The study was conducted in Bijapur, Bagalkot, Bangalore Rural and Tumkur districts of the state from among a mix of small, marginal, SC/ST and women farmers growing grape, pomegranate, flower and aromatic and medicinal crops.

About half of the farmers surveyed agreed that financial assistance through NHM was beneficial but about 90% the households under study were not happy with infrastructure and capacity-building initiatives under the programme.

According to the study, around 60% of the farmers said that NHM helped in increasing employment opportunities through expansion of area under horticulture. Majority of the households surveyed said they saw an increase in their income after shifting to horticultural crops.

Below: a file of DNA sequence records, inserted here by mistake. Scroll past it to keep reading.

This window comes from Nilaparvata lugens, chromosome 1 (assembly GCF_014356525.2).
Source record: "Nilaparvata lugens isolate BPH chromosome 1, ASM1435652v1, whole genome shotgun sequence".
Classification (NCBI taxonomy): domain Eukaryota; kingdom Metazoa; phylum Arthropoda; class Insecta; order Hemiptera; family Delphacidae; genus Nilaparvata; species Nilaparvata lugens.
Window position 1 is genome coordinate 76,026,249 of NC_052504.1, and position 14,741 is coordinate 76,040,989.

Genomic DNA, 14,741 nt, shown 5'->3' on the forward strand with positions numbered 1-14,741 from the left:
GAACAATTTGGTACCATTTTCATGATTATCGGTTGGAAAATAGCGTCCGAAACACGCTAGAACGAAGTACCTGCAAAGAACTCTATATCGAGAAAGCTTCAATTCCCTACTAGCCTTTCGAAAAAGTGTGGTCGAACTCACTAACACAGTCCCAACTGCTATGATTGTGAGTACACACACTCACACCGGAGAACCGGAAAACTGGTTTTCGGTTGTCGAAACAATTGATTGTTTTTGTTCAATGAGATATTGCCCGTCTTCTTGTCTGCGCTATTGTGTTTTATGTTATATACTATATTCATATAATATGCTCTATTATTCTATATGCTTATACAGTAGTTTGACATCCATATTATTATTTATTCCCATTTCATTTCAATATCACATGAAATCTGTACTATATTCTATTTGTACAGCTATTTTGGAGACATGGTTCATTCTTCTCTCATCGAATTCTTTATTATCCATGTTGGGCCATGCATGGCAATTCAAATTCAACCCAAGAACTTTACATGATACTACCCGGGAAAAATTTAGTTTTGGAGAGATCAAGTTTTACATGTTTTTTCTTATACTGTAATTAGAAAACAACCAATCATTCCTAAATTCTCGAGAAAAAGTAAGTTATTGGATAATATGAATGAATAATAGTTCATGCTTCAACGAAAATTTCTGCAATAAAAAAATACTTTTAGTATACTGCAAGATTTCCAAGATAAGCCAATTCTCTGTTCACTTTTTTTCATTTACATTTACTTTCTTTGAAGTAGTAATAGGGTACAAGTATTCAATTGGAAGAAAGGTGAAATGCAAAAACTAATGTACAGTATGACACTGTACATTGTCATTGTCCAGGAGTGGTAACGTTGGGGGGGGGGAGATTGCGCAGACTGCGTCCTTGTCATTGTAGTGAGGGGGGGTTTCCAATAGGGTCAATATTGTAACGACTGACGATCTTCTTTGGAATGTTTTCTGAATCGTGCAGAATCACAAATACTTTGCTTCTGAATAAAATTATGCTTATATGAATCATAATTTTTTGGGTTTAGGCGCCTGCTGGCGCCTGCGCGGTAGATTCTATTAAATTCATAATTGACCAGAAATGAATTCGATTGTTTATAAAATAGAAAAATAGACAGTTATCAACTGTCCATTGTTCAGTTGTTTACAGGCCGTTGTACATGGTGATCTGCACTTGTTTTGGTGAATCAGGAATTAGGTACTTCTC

The study said that there is a vast scope for agri-businesses and corporates to enter the horticulture sector in Karnataka. In order to further enhance the area and yield growth, the government needs to promote contract farming, it added.

“Contract farming in horticultural crops need promotion as there is a lot of scope for the agri-business and corporate sector to enter into horticulture sector in a big way and therefore relevant act needs amendment favouring written and legal contract between the corporate and small farmers,” the report added.

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National Horticulture Mission cheers Karnataka farmers

Areas under horticultural crops have increased to 2.7% after NHM was introduced from 0.8% earlier, says study